[0056] According to certain embodiments, let Θ be the operator library that contains all possible operator sets. In a multi-layer heterogeneous GOP, considering the depth and size of the network and the number of operator set alternatives in Θ, a sequential search for finding out the operator set for each neuron may be computationally infeasible due to the massive size of such combinatorial search space. This, therefore, may be one, out of various others, the main motivation behind the POPs. In certain embodiments, starting from the first hidden layer, each hidden layer of the final POP (the target multi-layer heterogeneous GOP) may be formed individually, and the next hidden layer may only be formed if the target learning objective could not be achieved so far with the current POP. The latter provides an explanation why POPs are depth-adaptive, as they only get deeper when the learning problem could not be solved with the current POP. Without loss of generality it may be assumed that a max-depth POP topology with hmax hidden layers, POPmax may be defined in advance for at least two reasons: 1) to put a practical depth limit for the progressive formation, and 2) the final POP can be formed according to its layer topology (e.g. number of neurons in each layer) and with a depth (number of layers) less than or equal to the maximum depth. Therefore, POPmax may be a configuration template for the final POP.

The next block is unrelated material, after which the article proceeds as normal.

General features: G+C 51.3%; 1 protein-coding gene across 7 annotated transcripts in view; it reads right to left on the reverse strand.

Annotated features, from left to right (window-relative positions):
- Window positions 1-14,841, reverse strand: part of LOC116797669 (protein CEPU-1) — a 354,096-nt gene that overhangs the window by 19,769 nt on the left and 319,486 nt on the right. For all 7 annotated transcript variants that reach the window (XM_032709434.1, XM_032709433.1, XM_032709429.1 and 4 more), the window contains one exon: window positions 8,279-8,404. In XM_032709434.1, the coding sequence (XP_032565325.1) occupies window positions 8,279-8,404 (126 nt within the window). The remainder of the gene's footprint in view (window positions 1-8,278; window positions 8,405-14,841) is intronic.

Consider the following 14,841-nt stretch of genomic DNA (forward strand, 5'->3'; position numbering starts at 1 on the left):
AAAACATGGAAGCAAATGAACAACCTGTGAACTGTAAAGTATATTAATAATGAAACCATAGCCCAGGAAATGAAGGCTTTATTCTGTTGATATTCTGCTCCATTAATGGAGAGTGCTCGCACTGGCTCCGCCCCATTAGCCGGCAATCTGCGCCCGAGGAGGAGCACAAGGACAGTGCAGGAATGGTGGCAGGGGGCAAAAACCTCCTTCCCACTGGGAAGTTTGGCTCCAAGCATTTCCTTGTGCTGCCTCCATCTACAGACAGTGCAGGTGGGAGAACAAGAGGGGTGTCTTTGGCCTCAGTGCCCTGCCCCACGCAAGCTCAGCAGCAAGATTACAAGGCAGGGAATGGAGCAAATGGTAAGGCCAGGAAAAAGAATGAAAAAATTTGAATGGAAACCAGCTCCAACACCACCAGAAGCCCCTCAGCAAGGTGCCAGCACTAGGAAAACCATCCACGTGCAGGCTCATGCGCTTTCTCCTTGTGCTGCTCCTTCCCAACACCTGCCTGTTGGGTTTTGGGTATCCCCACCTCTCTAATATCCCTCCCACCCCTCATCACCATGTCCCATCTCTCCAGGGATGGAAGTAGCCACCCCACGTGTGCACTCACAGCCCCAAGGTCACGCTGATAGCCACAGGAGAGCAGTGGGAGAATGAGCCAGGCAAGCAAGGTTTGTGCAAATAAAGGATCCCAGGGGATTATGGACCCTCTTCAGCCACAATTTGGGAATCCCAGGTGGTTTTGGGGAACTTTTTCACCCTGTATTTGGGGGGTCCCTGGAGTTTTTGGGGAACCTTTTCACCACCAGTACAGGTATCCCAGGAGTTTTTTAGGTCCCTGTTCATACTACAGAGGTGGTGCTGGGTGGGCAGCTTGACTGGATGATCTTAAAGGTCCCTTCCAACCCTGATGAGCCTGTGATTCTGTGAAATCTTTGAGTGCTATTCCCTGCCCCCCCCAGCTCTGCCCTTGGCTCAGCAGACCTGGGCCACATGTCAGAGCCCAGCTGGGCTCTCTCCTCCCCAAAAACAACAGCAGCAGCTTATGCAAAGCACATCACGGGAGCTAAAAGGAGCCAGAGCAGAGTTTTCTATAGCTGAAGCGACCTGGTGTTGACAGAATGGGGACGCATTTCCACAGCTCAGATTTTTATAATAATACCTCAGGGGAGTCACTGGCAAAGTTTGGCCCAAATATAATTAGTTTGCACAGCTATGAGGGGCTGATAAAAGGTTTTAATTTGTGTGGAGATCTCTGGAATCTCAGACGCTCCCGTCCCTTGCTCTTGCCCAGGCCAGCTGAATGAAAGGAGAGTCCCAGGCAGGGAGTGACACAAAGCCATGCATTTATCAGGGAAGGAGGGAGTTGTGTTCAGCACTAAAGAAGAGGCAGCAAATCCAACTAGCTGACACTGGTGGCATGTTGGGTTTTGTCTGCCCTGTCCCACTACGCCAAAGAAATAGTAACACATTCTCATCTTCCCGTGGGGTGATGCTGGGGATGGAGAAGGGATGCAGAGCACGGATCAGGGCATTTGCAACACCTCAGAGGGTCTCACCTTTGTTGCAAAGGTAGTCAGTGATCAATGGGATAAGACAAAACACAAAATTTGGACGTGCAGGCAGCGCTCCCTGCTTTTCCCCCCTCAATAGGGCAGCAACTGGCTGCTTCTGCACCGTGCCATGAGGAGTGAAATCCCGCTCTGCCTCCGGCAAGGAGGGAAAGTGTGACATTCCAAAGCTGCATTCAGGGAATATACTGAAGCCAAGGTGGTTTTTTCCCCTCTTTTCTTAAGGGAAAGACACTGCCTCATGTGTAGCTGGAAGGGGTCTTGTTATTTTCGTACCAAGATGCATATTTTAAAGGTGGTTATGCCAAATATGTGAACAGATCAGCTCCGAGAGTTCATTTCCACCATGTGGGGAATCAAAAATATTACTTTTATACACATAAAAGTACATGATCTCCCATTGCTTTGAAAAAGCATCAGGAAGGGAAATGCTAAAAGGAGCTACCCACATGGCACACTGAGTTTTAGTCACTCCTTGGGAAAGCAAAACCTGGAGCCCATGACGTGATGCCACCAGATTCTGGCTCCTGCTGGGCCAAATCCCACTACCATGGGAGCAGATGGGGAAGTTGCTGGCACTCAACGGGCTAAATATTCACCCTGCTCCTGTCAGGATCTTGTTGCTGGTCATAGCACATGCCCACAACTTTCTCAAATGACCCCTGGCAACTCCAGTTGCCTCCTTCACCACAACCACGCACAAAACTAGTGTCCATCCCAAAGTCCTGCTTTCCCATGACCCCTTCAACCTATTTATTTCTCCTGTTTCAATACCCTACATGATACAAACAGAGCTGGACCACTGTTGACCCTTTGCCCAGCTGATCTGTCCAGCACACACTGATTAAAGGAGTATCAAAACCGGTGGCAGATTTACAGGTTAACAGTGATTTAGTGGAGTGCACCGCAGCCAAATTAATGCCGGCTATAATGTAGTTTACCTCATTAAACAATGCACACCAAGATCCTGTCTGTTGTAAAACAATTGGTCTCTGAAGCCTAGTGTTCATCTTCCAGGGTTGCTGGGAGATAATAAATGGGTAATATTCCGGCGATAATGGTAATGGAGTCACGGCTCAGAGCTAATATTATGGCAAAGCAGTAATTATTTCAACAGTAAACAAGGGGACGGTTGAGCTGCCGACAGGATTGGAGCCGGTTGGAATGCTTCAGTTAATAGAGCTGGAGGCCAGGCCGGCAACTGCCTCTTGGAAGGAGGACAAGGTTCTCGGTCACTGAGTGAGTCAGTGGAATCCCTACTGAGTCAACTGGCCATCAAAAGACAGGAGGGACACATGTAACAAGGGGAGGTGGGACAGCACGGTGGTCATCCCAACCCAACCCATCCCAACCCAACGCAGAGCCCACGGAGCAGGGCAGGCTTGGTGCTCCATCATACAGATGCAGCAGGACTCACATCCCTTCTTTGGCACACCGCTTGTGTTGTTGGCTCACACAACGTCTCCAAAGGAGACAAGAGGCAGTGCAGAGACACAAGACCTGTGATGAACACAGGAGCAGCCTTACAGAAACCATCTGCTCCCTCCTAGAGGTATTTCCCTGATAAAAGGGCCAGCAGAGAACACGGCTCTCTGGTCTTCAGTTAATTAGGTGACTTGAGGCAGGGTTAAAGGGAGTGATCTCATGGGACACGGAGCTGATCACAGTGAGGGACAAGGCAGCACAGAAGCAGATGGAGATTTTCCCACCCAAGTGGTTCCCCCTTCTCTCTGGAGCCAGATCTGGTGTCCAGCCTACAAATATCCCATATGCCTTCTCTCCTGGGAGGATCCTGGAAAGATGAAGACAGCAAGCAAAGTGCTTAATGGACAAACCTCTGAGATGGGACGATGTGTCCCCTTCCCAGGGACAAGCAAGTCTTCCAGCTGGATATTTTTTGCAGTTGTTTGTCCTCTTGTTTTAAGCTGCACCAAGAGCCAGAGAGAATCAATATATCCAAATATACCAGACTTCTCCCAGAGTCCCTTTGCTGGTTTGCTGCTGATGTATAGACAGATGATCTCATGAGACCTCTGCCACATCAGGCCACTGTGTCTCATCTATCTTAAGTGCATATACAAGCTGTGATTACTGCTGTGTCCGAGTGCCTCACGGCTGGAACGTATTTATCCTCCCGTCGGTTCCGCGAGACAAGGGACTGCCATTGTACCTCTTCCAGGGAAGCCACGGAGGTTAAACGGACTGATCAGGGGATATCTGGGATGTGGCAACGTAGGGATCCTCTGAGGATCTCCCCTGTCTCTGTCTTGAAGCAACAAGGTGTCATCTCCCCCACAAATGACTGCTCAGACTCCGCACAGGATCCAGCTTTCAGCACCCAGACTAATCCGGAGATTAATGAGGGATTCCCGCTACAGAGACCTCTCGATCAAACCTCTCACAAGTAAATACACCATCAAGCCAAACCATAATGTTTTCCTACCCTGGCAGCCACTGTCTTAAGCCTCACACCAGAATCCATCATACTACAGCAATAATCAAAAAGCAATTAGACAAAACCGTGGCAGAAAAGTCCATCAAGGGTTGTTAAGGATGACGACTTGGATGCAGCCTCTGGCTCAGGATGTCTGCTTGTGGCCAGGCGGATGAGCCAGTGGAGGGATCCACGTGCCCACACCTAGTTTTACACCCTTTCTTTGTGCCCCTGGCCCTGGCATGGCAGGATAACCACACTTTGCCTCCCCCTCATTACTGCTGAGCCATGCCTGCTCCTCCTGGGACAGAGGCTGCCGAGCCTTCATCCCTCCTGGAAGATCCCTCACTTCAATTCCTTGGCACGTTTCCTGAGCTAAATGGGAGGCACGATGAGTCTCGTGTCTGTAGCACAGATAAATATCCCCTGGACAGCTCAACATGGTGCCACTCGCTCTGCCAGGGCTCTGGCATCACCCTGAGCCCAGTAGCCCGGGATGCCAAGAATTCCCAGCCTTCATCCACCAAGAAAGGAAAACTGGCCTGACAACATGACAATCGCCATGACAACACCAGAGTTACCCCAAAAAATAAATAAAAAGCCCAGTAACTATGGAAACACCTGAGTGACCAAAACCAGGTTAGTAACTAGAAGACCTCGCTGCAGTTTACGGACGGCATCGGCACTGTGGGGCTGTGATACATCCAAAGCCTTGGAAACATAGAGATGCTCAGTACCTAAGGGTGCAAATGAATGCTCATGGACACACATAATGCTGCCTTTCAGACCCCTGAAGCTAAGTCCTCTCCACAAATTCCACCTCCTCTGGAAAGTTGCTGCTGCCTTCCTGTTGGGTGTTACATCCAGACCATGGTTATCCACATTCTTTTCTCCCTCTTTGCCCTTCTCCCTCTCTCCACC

[0057] In certain embodiments, the formation of each hidden layer, h, may be optimized in a distinct and minimal-depth GOP, GOPmin(h), with only a single hidden layer and the output layer that are the corresponding hidden and output layers of the POPmax. The objective is to form both hidden and output layers in such a way that maximizes the learning performance. Further, the formation of a layer may involve both finding out the optimal operators and their parameters for its neurons. In this minimal-depth network a sequential and iterative search using short BP training runs may be both feasible and significantly easier for finding the optimal operator sets.